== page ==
Smith provides a solid history of the laundries but also describes their place in what he calls Ireland’s “architecture of containment”. He shows how they fit into the overarching system of church-state collusion that also birthed the horrors of the Industrial Schools. He points out that the Irish state as well as Irish society at large is complicit in the tragedy. He also shines a light upon the double-standard in which thousands of Irish women were sentenced to lives of incarceration and slave labor for perceived sexual deviancy while the men involved customarily escaped all punishment. Finally, he analyzes a variety of modern artworks about the Magdalen Laundries (plays, a film, and two art exhibits) and what they say about the modern perceptions of the tragedy. Along the way, Smith pulls no punches. He describes the horrors of the institution as well as the cultural assumptions which allowed it.

An absolute must-read for anyone interested in the topic as well as anyone interested in Modern Irish History.

Mitynarit
as advertised

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The book has two divergent elements: a review of the representation of the Magdalen Laundries in contemporary Irish arts, which the author reports as having been a chapter in his dissertation; and an attempt to offer historical and sociological context to the institutions, apparently in an attempt to create a stand-alone book. The author is clear in his introduction that he is neither a historian nor a sociologist, but attempts to overcome this lack with an abundance of footnotes. Unfortunately his superficial grasp of the pre-1922 social structure and dynamic produce simplistic understandings of the post-1931 context of the Laundries. His academic advisor Maria Luddy has published her own updated book: Prostitution and Irish Society 1800-1940 (2007) which could be used to refine some of Smith's thinking and commentary. The subject matter deserves better.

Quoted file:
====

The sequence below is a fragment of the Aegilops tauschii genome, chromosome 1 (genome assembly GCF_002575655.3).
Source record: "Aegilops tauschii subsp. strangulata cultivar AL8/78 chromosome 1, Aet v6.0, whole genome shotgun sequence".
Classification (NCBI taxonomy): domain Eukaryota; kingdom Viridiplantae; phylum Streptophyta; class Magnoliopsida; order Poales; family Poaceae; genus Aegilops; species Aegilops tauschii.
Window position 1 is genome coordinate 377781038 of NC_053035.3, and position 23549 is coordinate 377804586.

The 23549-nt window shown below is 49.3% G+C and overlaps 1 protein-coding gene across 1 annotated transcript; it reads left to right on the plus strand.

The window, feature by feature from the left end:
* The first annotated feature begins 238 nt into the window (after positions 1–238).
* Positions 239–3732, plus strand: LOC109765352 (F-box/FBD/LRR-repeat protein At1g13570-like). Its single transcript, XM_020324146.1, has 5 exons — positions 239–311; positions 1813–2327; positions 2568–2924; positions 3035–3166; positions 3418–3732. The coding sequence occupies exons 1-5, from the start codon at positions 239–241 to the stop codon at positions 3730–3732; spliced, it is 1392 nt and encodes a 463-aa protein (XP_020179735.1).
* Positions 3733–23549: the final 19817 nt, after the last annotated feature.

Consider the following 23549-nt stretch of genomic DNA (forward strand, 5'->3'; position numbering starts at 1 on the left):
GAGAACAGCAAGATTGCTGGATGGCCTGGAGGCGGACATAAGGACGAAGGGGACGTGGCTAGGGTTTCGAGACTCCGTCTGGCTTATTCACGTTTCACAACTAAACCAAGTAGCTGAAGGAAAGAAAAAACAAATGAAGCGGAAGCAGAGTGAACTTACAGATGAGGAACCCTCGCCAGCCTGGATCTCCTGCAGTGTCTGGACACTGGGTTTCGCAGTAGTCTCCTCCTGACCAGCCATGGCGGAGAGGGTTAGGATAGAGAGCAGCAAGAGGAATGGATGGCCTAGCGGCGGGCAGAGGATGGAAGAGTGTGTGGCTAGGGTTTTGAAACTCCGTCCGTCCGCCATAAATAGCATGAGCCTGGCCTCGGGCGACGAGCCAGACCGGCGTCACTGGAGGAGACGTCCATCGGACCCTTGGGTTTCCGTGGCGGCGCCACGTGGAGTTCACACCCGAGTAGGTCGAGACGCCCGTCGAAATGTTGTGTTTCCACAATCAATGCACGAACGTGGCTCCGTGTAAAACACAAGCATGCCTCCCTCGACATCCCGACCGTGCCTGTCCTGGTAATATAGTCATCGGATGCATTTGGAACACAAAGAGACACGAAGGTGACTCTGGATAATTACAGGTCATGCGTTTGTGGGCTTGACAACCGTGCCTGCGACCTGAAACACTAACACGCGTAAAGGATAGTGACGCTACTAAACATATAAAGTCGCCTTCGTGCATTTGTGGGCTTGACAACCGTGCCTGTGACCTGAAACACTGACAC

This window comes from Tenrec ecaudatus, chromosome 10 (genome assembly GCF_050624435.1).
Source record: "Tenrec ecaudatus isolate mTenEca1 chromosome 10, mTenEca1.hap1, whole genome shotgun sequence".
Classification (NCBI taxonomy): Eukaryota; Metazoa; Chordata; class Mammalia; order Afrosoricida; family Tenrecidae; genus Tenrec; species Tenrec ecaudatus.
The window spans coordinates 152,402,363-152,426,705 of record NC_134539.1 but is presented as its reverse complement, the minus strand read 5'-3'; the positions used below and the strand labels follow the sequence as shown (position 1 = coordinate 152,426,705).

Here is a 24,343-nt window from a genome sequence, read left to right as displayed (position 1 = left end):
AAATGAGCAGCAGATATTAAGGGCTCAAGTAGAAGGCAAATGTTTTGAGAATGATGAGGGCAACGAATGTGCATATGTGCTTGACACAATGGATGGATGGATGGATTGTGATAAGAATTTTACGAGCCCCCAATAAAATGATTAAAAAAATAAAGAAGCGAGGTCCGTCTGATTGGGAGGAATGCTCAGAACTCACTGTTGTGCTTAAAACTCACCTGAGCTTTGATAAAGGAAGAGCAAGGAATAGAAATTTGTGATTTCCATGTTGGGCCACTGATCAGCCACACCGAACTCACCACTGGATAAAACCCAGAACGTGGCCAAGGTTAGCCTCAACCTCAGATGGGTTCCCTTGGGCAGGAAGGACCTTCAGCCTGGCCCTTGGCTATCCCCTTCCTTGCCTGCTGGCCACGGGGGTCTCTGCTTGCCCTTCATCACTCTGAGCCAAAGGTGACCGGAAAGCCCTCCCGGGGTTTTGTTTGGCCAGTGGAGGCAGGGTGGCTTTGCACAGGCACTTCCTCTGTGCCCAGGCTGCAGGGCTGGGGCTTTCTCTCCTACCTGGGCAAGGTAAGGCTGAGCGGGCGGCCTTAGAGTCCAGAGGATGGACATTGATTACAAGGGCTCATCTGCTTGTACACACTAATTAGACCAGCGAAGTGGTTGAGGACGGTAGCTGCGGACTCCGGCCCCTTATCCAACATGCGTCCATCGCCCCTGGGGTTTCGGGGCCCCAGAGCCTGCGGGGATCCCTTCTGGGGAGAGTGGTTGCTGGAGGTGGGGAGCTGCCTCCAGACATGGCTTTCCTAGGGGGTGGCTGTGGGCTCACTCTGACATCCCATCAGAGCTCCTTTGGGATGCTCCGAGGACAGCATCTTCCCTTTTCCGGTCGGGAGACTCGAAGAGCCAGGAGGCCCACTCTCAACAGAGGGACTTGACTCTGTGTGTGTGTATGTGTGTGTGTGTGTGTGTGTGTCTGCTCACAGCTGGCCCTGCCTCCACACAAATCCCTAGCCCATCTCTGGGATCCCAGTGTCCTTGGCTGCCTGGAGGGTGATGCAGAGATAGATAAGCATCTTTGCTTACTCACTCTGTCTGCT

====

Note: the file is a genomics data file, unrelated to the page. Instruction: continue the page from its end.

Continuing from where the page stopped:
Ginaun
This book would be excellent for a college course. It does show how the legal system was in league with the church in stripping women of their rights. What is so sad is this was going on so late in the 20th century.

If you saw the movie "The Magdalen Sisters" this book will add a bit of new information. A bit dry and hard to read, it still stands as a stunning indictment of the cruel and inhuman treatment of the poor girls who were forced to suffer at the hands of sanctimonious "moralists" and the collusion of church and government who perpetuated this crime for so many years.